It was a week of political setbacks on Capitol Hill for the proposed budget of President Bush. And the setbacks came from surprising quarters.
At midweek, moderate Republicans in the Senate banded with Democrats to strip much of the proposed savings outlined in the president's $2.6 trillion budget. The narrow vote removed proposed cuts to Medicare, community development and school aid programs. Republicans in the House were NOT amused, and vowed to try and keep all spending cuts intact when the bill reaches conference committee.
Rural lawmakers, too, are troubled by the budget. Their efforts this week to save nearly $3 billion in proposed cuts for agriculture were NOT successful. Even so, they continue to protest White House plans to trim farm spending.
Rep. Stephanie Herseth,(D)South Dakota:"When we look at how rural America is treated in this budget, we know we can do better."
According to the Democrats, the promises of the 2002 farm bill are not protected by the president's proposed budget. Under that plan, agriculture funding takes one of the biggest hits, with a net reduction of $5.7 billion over the next 10 years. Other recommended cuts include reducing crop insurance and loan deficiency payments, and cutting back on conservation programs.
Rep. Bob Etheridge,(D)North Carolina:"This truly is a betrayal of rural America and the thousands of farm families that believed in 2002 that they had a commitment from Congress and the president."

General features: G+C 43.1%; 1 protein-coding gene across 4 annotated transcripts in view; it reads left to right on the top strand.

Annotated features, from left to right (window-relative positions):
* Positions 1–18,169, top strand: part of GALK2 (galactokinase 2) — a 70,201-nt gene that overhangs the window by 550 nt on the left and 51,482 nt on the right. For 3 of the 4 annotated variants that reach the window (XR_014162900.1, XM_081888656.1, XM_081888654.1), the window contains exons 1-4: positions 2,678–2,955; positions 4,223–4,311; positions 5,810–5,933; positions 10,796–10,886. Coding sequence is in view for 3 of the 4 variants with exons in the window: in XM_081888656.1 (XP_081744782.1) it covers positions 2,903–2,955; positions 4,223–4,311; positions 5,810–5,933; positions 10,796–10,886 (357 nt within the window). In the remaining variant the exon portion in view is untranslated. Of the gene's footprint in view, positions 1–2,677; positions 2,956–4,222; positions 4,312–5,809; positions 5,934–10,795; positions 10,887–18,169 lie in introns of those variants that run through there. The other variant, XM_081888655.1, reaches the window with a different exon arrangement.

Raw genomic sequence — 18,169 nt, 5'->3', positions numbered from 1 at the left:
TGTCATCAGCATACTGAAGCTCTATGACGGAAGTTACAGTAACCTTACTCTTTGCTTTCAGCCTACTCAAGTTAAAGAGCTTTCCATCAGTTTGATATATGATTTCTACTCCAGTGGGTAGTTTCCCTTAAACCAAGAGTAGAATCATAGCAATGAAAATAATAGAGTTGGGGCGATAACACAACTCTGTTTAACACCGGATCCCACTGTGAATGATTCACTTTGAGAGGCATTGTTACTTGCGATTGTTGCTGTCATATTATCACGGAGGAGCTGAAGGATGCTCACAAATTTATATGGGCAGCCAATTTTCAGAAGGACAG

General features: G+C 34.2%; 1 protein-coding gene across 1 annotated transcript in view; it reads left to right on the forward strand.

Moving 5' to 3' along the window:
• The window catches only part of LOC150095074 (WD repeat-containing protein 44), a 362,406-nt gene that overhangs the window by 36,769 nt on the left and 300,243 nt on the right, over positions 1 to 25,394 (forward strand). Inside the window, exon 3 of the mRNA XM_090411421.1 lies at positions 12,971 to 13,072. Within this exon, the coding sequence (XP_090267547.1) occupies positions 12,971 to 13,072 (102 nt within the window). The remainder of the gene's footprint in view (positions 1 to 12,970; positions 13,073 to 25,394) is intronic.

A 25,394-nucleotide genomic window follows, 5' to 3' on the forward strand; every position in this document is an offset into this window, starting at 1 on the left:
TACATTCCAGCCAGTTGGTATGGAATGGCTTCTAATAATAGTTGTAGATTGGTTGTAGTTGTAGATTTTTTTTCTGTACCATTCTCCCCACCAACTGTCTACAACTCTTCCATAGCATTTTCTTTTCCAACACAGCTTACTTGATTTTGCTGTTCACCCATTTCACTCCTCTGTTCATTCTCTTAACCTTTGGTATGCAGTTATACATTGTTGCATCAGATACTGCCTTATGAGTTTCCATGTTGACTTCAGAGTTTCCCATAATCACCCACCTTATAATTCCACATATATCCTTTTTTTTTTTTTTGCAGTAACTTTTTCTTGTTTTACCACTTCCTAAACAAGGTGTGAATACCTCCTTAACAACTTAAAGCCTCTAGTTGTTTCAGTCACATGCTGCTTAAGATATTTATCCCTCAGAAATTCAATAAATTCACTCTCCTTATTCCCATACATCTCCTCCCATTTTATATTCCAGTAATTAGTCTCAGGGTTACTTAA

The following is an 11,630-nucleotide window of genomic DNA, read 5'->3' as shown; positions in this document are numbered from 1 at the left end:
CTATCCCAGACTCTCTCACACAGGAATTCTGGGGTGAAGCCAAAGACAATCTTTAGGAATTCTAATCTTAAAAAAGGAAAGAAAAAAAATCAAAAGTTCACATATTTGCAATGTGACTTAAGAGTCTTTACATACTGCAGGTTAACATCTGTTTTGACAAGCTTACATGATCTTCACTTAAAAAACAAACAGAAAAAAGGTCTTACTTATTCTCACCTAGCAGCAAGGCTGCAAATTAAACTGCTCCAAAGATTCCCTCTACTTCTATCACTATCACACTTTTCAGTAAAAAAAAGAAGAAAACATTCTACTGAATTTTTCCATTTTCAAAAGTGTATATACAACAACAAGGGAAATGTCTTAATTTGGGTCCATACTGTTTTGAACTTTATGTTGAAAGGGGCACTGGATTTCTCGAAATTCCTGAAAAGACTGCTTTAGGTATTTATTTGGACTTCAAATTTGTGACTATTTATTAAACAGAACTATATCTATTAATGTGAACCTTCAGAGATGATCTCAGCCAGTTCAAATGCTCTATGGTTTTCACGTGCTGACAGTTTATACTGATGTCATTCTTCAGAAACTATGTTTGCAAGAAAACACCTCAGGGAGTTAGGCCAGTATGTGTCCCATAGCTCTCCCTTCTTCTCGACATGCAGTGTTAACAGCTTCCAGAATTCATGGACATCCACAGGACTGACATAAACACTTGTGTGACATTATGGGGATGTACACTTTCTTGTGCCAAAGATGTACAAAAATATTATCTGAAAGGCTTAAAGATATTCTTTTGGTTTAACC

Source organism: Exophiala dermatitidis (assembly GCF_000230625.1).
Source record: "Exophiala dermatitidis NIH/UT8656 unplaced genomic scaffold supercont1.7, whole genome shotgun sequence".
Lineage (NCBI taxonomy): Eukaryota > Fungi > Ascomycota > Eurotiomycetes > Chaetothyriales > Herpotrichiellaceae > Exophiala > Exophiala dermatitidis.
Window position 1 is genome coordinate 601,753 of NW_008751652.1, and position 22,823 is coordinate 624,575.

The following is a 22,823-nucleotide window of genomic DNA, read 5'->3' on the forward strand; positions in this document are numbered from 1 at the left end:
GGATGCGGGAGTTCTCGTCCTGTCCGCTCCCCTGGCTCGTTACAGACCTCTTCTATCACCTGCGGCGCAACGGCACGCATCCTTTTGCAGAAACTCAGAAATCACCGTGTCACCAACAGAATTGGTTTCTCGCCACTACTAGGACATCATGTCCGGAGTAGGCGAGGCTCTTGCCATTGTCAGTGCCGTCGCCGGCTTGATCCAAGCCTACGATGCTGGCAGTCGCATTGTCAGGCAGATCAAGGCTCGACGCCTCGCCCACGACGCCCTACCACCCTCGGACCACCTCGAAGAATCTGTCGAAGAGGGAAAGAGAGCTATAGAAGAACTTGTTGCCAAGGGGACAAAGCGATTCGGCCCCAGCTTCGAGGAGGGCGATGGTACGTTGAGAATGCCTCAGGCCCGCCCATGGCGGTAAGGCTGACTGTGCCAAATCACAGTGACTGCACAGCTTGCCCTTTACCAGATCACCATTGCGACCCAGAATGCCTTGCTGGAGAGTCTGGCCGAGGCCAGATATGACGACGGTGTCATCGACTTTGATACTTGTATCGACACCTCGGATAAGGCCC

Members of the Democratic Rural Working Group say singling out rural America is bad for already struggling communities. Most small towns, they say, face poverty, unemployment, and housing problems at rates similar to the nation's big cities. The Democrats claim the president's budget slashes critical assistance for rural economic development, as well as rural health and education spending.
Rep. Mike Ross,(D)Arkansas: "I made a pledge to the people I represent. And, that's why I will never vote to replace programs that matter to rural America with more funding and tax cuts for the wealthiest people in the country --most of who do not live in rural America."
In the Republican-led Senate, the hope also is to reduce the record federal deficit by decreasing domestic spending. At the same time, GOP lawmakers want to increase spending on defense and security programs, and enact $106 billion in tax cuts over the next five years. They argue the plan will stop spending that exceeds budget limits, and will preserve what they consider widely supported tax cuts.